Nonunion fractures and large bone defects are significant targets for osteochondral tissue engineering strategies. A major hurdle in the use of these therapies is the foreign body response of the host. Herein, we report the development of a bone tissue engineering scaffold with the ability to release anti-inflammatory drugs, in the hope of evading this response. Porous, sintered scaffolds composed of poly(D,L-lactic acid-co-glycolic acid) (PLGA) and poly(ethylene glycol) (PEG) were prepared with and without the anti-inflammatory drug diclofenac sodium. Analysis of drug release over time demonstrated a profile suitable for the treatment of acute inflammation with ∼80% of drug released over the first 4 days and a subsequent release of around 0.2% per day. Effect of drug release was monitored using an in vitro osteoblast inflammation model, comprised of mouse primary calvarial osteoblasts stimulated with proinflammatory cytokines interleukin-1β (IL-1β), tumor necrosis factor-α (TNF-α), and interferon-γ (IFN-γ). Levels of inflammation were monitored by cell viability and cellular production of nitric oxide (NO) and prostaglandin E2 (PGE2). The osteoblast inflammation model revealed that proinflammatory cytokine addition to the medium reduced cell viability to 33%, but the release of diclofenac sodium from scaffolds inhibited this effect with a final cell viability of ∼70%. However, releasing diclofenac sodium at high concentrations had a toxic effect on the cells. Proinflammatory cytokine addition led to increased NO and PGE2 production; diclofenac-sodium-releasing scaffolds inhibited NO release by ∼64% and PGE2 production by ∼52%, when the scaffold was loaded with the optimal concentration of drug. These observations demonstrate the potential use of PLGA/PEG scaffolds for localized delivery of anti-inflammatory drugs in bone tissue engineering applications.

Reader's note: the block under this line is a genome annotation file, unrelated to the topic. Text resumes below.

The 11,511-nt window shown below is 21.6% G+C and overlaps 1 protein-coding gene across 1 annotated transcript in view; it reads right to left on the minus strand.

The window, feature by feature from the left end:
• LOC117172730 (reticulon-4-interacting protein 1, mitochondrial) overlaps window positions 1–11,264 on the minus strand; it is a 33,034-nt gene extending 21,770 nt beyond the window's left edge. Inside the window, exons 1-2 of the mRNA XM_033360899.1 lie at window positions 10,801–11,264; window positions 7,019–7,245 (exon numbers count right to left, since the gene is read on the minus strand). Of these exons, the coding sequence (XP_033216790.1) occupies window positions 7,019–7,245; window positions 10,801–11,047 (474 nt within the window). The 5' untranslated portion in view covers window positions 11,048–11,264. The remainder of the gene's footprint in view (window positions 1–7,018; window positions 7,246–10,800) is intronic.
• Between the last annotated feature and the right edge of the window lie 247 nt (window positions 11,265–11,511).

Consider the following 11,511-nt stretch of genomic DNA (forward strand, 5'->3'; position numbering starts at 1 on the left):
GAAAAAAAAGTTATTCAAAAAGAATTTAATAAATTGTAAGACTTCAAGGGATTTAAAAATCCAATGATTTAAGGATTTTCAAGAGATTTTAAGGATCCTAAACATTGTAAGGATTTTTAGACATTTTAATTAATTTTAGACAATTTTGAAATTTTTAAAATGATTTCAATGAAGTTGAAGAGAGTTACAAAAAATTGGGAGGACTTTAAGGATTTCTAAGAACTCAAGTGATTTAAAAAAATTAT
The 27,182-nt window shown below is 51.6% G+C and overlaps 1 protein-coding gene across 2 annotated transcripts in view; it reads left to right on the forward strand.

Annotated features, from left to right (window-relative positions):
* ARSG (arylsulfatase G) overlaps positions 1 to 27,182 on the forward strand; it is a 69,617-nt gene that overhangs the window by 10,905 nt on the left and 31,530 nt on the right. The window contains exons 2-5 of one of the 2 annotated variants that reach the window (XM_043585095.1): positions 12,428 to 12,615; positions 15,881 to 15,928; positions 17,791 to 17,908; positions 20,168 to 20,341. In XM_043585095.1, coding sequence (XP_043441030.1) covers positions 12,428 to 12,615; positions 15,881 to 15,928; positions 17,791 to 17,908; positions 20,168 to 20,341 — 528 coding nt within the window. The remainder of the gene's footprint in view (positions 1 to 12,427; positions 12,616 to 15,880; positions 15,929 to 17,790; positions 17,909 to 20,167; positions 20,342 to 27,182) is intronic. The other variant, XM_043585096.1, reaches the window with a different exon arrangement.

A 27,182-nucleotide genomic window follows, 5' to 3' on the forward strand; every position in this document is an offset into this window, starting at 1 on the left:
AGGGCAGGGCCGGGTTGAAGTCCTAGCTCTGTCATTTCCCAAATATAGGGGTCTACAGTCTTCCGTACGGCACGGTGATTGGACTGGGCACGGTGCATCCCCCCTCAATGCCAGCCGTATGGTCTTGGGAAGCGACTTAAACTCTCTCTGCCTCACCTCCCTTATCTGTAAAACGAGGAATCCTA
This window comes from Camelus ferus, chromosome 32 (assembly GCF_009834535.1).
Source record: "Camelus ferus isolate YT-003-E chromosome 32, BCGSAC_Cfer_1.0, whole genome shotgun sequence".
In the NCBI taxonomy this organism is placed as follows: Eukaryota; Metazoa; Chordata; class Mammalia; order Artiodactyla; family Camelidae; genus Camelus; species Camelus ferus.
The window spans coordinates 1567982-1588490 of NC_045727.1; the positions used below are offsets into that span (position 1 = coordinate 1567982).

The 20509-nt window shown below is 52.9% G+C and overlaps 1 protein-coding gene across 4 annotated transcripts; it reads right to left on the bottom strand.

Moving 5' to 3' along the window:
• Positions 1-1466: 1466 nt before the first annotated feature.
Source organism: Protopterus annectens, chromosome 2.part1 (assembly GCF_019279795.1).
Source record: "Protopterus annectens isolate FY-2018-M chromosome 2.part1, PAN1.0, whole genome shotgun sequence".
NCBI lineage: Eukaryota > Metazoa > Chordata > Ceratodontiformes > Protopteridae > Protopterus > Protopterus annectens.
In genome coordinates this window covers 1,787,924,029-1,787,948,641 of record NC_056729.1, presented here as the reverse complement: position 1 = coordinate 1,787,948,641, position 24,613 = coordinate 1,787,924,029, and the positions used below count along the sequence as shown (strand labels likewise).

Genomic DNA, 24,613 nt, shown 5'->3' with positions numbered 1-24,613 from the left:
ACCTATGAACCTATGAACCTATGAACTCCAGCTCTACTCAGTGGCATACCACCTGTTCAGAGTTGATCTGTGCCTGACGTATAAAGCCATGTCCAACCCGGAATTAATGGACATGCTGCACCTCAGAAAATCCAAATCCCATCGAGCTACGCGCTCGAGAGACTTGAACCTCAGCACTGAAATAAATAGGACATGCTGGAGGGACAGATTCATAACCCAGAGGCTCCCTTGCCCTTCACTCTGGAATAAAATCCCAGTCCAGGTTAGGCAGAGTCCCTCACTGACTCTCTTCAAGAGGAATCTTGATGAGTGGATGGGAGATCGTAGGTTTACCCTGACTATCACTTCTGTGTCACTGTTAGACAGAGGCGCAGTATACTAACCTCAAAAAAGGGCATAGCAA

Sidney, L. E., Heathman, T. R., Britchford, E., Abed, A. A., Rahman, C. V., & Buttery, L. D. (2014). Investigation of localized delivery of diclofenac sodium from poly(D,L-lactic acid-co-glycolic acid)/ poly(ethylene glycol) scaffolds using an in vitro osteoblast inflammation model. Tissue Engineering: Parts A, B, and C, 21(1-2), https://doi.org/10.1089/ten.TEA.2014.0100